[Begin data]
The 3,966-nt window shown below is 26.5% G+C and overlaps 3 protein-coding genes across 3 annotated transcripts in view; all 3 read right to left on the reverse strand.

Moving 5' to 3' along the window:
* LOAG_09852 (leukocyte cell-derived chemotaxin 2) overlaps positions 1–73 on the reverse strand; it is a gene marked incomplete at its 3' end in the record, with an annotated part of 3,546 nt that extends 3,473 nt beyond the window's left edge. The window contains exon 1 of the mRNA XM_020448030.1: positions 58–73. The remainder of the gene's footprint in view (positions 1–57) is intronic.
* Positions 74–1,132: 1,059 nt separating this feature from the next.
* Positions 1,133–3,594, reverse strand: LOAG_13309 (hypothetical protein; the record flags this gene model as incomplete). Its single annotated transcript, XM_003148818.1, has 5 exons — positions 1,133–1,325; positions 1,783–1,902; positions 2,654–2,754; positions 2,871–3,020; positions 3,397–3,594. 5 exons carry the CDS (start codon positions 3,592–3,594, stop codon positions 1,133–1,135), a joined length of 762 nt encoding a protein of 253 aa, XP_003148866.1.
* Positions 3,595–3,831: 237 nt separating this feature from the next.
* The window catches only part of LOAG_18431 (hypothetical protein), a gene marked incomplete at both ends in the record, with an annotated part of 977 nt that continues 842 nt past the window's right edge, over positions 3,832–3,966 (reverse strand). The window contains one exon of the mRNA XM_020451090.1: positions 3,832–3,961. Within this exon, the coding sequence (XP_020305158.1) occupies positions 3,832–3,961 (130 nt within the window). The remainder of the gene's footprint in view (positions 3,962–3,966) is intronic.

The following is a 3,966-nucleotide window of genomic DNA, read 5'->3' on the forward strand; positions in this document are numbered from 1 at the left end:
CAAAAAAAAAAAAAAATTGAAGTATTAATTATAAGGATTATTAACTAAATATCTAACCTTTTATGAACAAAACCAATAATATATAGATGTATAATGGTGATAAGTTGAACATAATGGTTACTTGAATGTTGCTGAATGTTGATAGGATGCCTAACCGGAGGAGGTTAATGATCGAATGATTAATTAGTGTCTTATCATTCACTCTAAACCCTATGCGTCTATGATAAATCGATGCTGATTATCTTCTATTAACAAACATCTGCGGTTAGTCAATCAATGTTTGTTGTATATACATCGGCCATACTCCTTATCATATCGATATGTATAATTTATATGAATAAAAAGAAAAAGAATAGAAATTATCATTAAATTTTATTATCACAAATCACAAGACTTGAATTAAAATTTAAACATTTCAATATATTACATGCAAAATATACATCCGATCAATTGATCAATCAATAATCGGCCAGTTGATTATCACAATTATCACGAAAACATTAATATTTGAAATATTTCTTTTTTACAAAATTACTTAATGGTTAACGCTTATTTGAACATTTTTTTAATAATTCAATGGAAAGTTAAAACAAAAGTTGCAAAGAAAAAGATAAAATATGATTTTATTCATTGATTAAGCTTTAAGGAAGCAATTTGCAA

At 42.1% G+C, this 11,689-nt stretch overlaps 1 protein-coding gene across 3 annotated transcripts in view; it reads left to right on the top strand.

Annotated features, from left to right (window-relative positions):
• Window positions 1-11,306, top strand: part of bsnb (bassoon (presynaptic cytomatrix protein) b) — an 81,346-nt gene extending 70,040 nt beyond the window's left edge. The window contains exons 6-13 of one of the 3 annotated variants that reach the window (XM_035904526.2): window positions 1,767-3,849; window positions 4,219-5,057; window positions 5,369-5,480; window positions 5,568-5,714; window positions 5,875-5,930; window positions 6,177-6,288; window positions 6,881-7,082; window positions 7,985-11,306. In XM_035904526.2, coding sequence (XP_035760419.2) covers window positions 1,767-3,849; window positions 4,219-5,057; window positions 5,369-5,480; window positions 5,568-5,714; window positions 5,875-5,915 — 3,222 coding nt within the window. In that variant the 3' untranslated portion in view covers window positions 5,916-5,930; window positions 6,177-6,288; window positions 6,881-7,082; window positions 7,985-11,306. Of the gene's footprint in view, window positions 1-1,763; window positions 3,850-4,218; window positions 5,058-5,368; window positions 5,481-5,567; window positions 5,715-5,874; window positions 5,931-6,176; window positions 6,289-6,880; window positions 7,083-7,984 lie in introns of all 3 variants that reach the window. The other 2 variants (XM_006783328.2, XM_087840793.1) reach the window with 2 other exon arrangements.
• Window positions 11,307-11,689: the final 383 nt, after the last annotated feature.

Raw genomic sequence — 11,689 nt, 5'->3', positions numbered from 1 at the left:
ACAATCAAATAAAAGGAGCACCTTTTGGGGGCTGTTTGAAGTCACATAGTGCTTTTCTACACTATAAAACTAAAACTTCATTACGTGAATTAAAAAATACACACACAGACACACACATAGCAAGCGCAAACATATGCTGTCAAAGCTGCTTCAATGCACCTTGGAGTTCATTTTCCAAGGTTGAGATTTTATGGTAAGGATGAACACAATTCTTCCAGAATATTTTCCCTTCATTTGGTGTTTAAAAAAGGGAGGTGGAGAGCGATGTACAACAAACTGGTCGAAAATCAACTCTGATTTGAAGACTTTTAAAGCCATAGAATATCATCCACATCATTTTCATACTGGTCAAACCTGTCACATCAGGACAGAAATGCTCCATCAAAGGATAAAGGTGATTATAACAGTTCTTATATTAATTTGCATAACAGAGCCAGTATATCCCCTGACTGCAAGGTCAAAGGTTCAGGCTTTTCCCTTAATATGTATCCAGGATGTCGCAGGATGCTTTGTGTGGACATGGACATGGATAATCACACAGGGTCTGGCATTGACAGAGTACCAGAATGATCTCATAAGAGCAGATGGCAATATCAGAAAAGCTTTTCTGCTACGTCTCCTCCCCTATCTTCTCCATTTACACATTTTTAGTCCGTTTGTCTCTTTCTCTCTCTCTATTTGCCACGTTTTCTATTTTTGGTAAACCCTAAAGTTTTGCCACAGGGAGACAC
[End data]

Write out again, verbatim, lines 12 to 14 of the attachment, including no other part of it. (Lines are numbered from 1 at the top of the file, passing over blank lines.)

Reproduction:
• Window positions 1-11,306, top strand: part of bsnb (bassoon (presynaptic cytomatrix protein) b) — an 81,346-nt gene extending 70,040 nt beyond the window's left edge. The window contains exons 6-13 of one of the 3 annotated variants that reach the window (XM_035904526.2): window positions 1,767-3,849; window positions 4,219-5,057; window positions 5,369-5,480; window positions 5,568-5,714; window positions 5,875-5,930; window positions 6,177-6,288; window positions 6,881-7,082; window positions 7,985-11,306. In XM_035904526.2, coding sequence (XP_035760419.2) covers window positions 1,767-3,849; window positions 4,219-5,057; window positions 5,369-5,480; window positions 5,568-5,714; window positions 5,875-5,915 — 3,222 coding nt within the window. In that variant the 3' untranslated portion in view covers window positions 5,916-5,930; window positions 6,177-6,288; window positions 6,881-7,082; window positions 7,985-11,306. Of the gene's footprint in view, window positions 1-1,763; window positions 3,850-4,218; window positions 5,058-5,368; window positions 5,481-5,567; window positions 5,715-5,874; window positions 5,931-6,176; window positions 6,289-6,880; window positions 7,083-7,984 lie in introns of all 3 variants that reach the window. The other 2 variants (XM_006783328.2, XM_087840793.1) reach the window with 2 other exon arrangements.
• Window positions 11,307-11,689: the final 383 nt, after the last annotated feature.

Raw genomic sequence — 11,689 nt, 5'->3', positions numbered from 1 at the left: